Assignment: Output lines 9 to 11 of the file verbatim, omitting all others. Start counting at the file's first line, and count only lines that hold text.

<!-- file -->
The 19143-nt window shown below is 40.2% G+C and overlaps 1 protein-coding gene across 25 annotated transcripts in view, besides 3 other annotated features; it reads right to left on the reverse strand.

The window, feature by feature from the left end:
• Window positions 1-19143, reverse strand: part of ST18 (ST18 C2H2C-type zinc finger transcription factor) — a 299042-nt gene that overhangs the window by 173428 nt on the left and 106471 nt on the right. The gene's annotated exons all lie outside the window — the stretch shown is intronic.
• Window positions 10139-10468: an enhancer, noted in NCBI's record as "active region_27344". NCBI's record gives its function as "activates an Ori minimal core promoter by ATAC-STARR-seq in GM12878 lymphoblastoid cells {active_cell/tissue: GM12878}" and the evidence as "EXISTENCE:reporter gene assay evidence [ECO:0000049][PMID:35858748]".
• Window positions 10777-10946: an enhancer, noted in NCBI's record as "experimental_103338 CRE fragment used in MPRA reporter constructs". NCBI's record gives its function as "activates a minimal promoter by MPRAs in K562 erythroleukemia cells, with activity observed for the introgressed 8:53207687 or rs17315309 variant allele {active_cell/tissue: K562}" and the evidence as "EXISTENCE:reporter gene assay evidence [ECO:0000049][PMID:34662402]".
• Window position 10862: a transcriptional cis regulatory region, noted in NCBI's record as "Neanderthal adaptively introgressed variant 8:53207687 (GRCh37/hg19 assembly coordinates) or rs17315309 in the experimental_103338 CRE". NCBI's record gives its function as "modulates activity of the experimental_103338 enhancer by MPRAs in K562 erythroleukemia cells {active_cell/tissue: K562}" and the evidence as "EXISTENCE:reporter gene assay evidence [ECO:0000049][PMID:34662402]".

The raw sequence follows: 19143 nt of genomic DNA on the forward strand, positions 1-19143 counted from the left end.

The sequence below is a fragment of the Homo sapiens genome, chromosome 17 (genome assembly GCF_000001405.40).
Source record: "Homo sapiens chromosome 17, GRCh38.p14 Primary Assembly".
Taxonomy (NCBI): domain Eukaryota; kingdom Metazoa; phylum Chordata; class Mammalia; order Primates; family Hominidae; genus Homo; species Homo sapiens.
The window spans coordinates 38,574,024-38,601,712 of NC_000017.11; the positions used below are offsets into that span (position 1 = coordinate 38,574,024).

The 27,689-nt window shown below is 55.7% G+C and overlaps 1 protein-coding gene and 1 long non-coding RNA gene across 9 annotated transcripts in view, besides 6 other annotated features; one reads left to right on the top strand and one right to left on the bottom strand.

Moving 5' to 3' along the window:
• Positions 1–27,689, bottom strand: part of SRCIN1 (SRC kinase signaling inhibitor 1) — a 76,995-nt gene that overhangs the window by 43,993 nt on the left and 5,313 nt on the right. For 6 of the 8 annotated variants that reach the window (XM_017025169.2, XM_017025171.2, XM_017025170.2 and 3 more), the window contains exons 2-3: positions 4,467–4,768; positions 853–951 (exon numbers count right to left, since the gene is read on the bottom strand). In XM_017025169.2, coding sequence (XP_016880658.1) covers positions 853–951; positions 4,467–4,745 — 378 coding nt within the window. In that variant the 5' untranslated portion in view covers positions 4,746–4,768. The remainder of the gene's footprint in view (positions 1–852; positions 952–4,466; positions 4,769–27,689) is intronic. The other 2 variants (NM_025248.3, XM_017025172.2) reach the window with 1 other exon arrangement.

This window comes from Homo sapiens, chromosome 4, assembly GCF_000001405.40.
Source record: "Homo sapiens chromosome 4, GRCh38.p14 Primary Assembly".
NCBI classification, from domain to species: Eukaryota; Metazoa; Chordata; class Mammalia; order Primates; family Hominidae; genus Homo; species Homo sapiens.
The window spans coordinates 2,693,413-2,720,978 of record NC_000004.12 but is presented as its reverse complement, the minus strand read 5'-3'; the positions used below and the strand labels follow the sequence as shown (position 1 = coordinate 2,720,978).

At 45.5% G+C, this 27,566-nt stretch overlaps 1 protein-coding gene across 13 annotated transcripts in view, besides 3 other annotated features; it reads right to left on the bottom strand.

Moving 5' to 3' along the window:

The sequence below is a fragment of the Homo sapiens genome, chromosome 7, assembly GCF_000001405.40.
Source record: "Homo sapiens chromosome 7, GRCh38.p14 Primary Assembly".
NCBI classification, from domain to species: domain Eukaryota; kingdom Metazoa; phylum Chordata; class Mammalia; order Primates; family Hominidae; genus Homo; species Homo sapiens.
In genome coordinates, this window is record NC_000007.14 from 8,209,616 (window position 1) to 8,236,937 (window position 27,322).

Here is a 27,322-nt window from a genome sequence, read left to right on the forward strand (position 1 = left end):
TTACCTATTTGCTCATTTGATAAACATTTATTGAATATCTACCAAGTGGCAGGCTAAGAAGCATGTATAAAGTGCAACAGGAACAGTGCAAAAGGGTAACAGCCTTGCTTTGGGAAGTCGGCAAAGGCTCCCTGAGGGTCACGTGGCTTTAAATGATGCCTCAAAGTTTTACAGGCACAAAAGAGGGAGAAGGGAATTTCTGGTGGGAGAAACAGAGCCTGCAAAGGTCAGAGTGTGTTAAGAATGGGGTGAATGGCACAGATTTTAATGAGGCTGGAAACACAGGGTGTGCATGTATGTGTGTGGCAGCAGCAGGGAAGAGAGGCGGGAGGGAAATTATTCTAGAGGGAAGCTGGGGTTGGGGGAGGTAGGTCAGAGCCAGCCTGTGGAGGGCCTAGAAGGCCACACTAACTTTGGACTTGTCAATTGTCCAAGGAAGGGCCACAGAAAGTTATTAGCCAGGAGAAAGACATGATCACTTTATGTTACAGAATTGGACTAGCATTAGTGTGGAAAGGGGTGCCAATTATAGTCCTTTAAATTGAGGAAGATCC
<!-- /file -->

Source record: "Homo sapiens chromosome 17, GRCh38.p14 Primary Assembly".
Taxonomy (NCBI): domain Eukaryota; kingdom Metazoa; phylum Chordata; class Mammalia; order Primates; family Hominidae; genus Homo; species Homo sapiens.
The window spans coordinates 38,574,024-38,601,712 of NC_000017.11; the positions used below are offsets into that span (position 1 = coordinate 38,574,024).